QOCS conundrum finally solved?
The High Court last week handed down another judgment (Brown v 1) Commissioner of Police for the Metropolis, 2) Chief Constable of Greater Manchester Police  EWHC 2046) supporting the Jeffreys construction of CPR 44.16(2)(b).
The Claimant brought claims against the Metropolitan and Greater Manchester Police arising out of their unlawful disclosure of personal information about her concerning her overseas travel. She advanced four causes of action: 1) breach of the Data Protection Act 1998, 2) breach of the Human Rights Act 1998, 3) misuse of private information, 4) misfeasance in public office. She sought damages for personal injury under each of the four causes of action, along with other forms of damages/relief.
Both police forces admitted liability in respect of the DPA and HRA claims prior to trial. At trial, the claim for misuse of private information succeeded and the misfeasance claim failed. The Claimant was awarded £6,000 damages by the MPS and £3,000 damages by GMP. No part of those awards included damages for personal injury, the trial judge having determined that the Claimant’s medical evidence did not establish that she had sustained any recognised psychological/psychiatric disorder by reason of the police’s unlawful conduct.
In relation to costs, it was nevertheless common ground that the claim as a whole was subject to the QOCS provisions since it had included a claim for damages for personal injury. The default position (pursuant to CPR 44.14(1)) was, therefore, that the police would not be able to enforce any adverse costs orders made in their favour beyond the aggregate amount of any order for damages and interest made in the Claimant’s favour. The police argued, however, that it was open to the Court to apply the exception to that rule in CPR 44.16(2)(b) and to permit enforcement of any costs orders to the extent that the Court considered just. The issue on appeal was whether the trial judge was right to rule that CPR 44.16(2)(b) was inapplicable to the case because the Claimant had sought personal injury damages under each of the four pleaded causes of action.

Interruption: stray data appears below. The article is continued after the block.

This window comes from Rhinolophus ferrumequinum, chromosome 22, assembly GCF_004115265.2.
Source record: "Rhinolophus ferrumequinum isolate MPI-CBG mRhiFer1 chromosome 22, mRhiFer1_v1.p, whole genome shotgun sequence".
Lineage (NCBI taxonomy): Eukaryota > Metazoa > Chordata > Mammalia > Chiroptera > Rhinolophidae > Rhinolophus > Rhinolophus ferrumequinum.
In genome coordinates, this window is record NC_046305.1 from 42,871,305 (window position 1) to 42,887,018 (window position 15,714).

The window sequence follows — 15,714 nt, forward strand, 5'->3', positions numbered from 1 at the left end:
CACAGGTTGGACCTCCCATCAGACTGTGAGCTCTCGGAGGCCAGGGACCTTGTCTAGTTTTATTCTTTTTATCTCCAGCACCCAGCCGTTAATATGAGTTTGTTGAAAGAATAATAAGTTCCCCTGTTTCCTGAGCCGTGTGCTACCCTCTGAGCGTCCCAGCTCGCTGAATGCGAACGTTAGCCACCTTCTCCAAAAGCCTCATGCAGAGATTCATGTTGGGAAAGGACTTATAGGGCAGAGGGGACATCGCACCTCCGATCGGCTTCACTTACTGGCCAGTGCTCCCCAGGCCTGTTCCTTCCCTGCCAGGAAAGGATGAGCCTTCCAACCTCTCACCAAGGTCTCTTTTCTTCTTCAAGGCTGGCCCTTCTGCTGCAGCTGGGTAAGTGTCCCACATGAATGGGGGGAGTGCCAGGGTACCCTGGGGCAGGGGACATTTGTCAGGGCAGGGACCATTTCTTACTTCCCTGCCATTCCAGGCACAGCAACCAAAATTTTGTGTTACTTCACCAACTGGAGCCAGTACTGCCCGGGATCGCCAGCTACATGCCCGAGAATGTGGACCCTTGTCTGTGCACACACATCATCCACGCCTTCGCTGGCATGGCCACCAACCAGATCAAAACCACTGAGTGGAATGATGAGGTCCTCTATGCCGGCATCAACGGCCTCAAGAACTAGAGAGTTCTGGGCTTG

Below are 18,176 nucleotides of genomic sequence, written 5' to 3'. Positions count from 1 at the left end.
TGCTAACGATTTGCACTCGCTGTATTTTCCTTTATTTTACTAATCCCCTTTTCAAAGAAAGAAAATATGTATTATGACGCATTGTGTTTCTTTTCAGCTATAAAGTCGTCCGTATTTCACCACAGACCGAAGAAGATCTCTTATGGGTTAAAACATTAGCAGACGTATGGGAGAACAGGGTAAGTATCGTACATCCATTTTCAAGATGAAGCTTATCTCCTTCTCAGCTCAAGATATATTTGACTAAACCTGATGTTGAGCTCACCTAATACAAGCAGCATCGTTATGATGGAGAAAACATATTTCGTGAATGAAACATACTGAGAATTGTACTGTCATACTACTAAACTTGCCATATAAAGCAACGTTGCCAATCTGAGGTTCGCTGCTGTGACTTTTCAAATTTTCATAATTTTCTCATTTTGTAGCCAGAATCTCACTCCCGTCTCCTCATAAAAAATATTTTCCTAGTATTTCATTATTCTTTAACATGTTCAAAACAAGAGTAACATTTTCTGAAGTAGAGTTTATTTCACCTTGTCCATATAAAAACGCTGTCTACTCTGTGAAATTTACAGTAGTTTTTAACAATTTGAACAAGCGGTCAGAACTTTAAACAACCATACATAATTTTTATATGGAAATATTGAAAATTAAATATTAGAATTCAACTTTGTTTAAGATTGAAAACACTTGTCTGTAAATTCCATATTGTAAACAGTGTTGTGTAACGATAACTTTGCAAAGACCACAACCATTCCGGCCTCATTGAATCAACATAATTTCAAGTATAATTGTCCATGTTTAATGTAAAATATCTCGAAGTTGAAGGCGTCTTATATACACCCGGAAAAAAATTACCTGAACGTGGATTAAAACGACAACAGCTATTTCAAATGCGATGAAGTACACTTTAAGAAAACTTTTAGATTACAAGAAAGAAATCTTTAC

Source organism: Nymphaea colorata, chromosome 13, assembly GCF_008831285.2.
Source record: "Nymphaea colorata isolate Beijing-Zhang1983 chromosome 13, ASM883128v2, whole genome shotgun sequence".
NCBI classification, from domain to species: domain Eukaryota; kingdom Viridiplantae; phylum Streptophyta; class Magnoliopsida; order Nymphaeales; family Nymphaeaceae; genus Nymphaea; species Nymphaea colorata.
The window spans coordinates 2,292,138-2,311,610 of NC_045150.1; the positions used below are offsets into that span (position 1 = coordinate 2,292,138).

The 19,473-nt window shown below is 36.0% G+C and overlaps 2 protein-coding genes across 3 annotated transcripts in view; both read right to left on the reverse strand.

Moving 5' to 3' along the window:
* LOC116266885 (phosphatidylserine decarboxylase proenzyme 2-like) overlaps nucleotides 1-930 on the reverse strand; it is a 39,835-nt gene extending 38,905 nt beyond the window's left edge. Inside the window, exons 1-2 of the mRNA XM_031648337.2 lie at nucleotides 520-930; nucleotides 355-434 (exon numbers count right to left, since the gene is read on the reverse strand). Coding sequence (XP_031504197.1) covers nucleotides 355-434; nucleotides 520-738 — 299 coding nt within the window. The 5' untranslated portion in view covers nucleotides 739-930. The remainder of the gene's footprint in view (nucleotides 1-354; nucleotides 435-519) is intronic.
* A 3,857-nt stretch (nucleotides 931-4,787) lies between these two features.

The High Court followed the intervening decision of Morris J in Jeffreys v Commissioner of Police of the Metropolis  EWHC 1505 (QB) as to the meaning and scope of CPR 44.16(2)(b). Whipple J held that CPR 44.13 provided a “broad gateway through which any proceedings which include a claim for damages for personal injury will pass”. The wording of rule 44.16(2)(b) (“where a claim is made for the benefit of the claimant other than a claim to which this Section applies”) denoted a “mixed claim”, that is, a claim in which both personal injury damages and some other form of damages/relief were claimed. In any such case, the discretion to permit enforcement of costs above and beyond the default provision in rule 44.14 was available. Accordingly, the discretion was available in the instant case, irrespective of whether personal injury damages were claimed under each of the four causes of action or only some of them.
This is now the third High Court decision (see also Siddiqui v Chancellor, Masters and Scholars of the University of Oxford  EWHC 536 (QB)) adopting the “mixed claim” construction of this contentious rule.
Charlotte Ventham appeared for Greater Manchester Police in Brown.